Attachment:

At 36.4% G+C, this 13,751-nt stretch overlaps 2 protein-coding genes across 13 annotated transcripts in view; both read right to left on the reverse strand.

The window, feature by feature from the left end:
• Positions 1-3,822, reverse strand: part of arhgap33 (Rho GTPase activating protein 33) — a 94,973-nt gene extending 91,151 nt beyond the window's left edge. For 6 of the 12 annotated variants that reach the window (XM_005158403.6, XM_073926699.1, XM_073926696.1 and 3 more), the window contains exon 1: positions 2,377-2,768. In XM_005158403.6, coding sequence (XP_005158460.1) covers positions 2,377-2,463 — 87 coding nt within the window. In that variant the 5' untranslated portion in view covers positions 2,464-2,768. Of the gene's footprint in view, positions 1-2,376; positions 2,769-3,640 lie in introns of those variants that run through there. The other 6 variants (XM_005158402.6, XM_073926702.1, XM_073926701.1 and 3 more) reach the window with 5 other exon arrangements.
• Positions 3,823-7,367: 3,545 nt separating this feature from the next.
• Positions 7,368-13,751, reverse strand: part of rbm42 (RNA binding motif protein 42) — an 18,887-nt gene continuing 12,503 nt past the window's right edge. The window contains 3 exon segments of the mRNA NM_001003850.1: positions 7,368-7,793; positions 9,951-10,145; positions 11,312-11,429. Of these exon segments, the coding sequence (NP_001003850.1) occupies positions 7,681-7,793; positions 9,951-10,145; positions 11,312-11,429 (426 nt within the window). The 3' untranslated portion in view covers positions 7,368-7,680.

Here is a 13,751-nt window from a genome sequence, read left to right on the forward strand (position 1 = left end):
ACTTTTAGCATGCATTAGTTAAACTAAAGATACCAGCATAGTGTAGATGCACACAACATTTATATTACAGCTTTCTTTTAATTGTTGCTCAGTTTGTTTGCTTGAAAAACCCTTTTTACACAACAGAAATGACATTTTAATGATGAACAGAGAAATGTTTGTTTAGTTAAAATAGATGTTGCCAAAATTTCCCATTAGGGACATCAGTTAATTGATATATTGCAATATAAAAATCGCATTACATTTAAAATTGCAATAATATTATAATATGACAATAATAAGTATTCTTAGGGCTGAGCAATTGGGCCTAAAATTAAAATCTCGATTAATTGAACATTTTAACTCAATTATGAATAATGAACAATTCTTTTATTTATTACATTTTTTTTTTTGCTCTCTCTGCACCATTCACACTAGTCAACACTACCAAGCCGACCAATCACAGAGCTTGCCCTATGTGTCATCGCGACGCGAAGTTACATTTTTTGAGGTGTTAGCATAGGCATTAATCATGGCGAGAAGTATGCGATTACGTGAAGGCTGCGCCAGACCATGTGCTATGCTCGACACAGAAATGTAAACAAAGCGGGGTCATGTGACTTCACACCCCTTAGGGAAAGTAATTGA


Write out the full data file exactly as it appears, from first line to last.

At 36.4% G+C, this 13,751-nt stretch overlaps 2 protein-coding genes across 13 annotated transcripts in view; both read right to left on the reverse strand.

The window, feature by feature from the left end:
• Positions 1-3,822, reverse strand: part of arhgap33 (Rho GTPase activating protein 33) — a 94,973-nt gene extending 91,151 nt beyond the window's left edge. For 6 of the 12 annotated variants that reach the window (XM_005158403.6, XM_073926699.1, XM_073926696.1 and 3 more), the window contains exon 1: positions 2,377-2,768. In XM_005158403.6, coding sequence (XP_005158460.1) covers positions 2,377-2,463 — 87 coding nt within the window. In that variant the 5' untranslated portion in view covers positions 2,464-2,768. Of the gene's footprint in view, positions 1-2,376; positions 2,769-3,640 lie in introns of those variants that run through there. The other 6 variants (XM_005158402.6, XM_073926702.1, XM_073926701.1 and 3 more) reach the window with 5 other exon arrangements.
• Positions 3,823-7,367: 3,545 nt separating this feature from the next.
• Positions 7,368-13,751, reverse strand: part of rbm42 (RNA binding motif protein 42) — an 18,887-nt gene continuing 12,503 nt past the window's right edge. The window contains 3 exon segments of the mRNA NM_001003850.1: positions 7,368-7,793; positions 9,951-10,145; positions 11,312-11,429. Of these exon segments, the coding sequence (NP_001003850.1) occupies positions 7,681-7,793; positions 9,951-10,145; positions 11,312-11,429 (426 nt within the window). The 3' untranslated portion in view covers positions 7,368-7,680.

Here is a 13,751-nt window from a genome sequence, read left to right on the forward strand (position 1 = left end):
ACTTTTAGCATGCATTAGTTAAACTAAAGATACCAGCATAGTGTAGATGCACACAACATTTATATTACAGCTTTCTTTTAATTGTTGCTCAGTTTGTTTGCTTGAAAAACCCTTTTTACACAACAGAAATGACATTTTAATGATGAACAGAGAAATGTTTGTTTAGTTAAAATAGATGTTGCCAAAATTTCCCATTAGGGACATCAGTTAATTGATATATTGCAATATAAAAATCGCATTACATTTAAAATTGCAATAATATTATAATATGACAATAATAAGTATTCTTAGGGCTGAGCAATTGGGCCTAAAATTAAAATCTCGATTAATTGAACATTTTAACTCAATTATGAATAATGAACAATTCTTTTATTTATTACATTTTTTTTTTTGCTCTCTCTGCACCATTCACACTAGTCAACACTACCAAGCCGACCAATCACAGAGCTTGCCCTATGTGTCATCGCGACGCGAAGTTACATTTTTTGAGGTGTTAGCATAGGCATTAATCATGGCGAGAAGTATGCGATTACGTGAAGGCTGCGCCAGACCATGTGCTATGCTCGACACAGAAATGTAAACAAAGCGGGGTCATGTGACTTCACACCCCTTAGGGAAAGTAATTGA